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Kids and Computers

​​​​​​Parents have feared technology since the Stone Age. Plato was afraid that the written word would make people forgetful. Today, parents are concerned that too much time in front of a computer screen will stunt their children's growth, maturity and social development. 

The first step in helping your children interact with computers in a safe, healthy way is to embrace technology rather than fearing it. Develop a computer usage policy that reflects your family values and understanding of your child's maturity level and needs. 

As a parent, you are your child's first and best teacher. Being well-versed in the topic of cyber safety for kids is the first step. Show your children how to tweet, blog, chat and use the computer in a safe, healthy way by setting clear expectations about where, when and what they can do online in your home. 

Establish technology-free zones in your home. Decide and discuss with your children where they can use the computer. Place the computer in the most public room in your home and restrict usage to that location. Discuss where the computer shouldn't be used, such as at the dinner table or in the child's bedroom.

Equally important to where is when your children can use the computer. Software programs such as offer tools that help you monitor what your children do online. These programs allow you to turn off your child's access to the Internet and email during certain times of the day or night. 

Finally and most importantly, discuss with your children what they can and can't do on the computer. Children use computers to play educational games, chat with friends and even read textbooks for school. Computers are incredible tools for conducting research and learning new information. However, they can also be used to harm others. Ensure your kids are staying safe online.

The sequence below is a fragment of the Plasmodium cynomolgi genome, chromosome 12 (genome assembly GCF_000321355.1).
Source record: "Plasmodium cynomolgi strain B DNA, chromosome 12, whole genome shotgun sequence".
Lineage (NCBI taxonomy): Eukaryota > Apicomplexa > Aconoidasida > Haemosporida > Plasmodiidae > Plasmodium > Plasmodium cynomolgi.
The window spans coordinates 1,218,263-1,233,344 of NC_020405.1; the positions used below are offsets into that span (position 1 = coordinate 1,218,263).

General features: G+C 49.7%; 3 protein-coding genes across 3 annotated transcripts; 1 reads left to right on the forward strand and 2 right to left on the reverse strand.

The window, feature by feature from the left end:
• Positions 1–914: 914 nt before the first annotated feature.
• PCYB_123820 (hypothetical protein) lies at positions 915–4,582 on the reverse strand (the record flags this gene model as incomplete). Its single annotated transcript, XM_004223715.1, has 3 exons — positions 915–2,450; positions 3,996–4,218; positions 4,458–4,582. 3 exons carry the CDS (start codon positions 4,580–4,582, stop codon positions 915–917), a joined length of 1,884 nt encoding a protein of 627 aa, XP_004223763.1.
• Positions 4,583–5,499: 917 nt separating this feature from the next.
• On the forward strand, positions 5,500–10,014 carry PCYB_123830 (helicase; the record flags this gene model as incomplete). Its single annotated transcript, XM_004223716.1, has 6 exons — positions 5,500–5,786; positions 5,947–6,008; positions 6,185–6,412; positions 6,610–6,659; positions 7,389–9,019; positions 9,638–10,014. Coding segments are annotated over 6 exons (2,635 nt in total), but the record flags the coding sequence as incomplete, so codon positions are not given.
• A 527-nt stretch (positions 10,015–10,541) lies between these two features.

Talk with your kids about the dangers of connecting with strangers online. Talk candidly about the reality that everything they do or say on social networking sites can be kept and used against them later in life. Discuss how what they do and say online can either help or hurt others. Talk about the types of websites you do and don't want them visiting. 

If your children are preschool-age, stay with them while they use the computer to prevent them from stumbling across content that might frighten them. Limit their usage to educational games.

Make sure your children know you're watching their behavior online. Talk often with your children about what you notice, and ask questions about what they do and who they interact with online. Remember that keeping an open line of communication builds trust. Using these parenting tips will show your children that your goal is not to restrict their freedom, but to protect and prepare them for adulthood.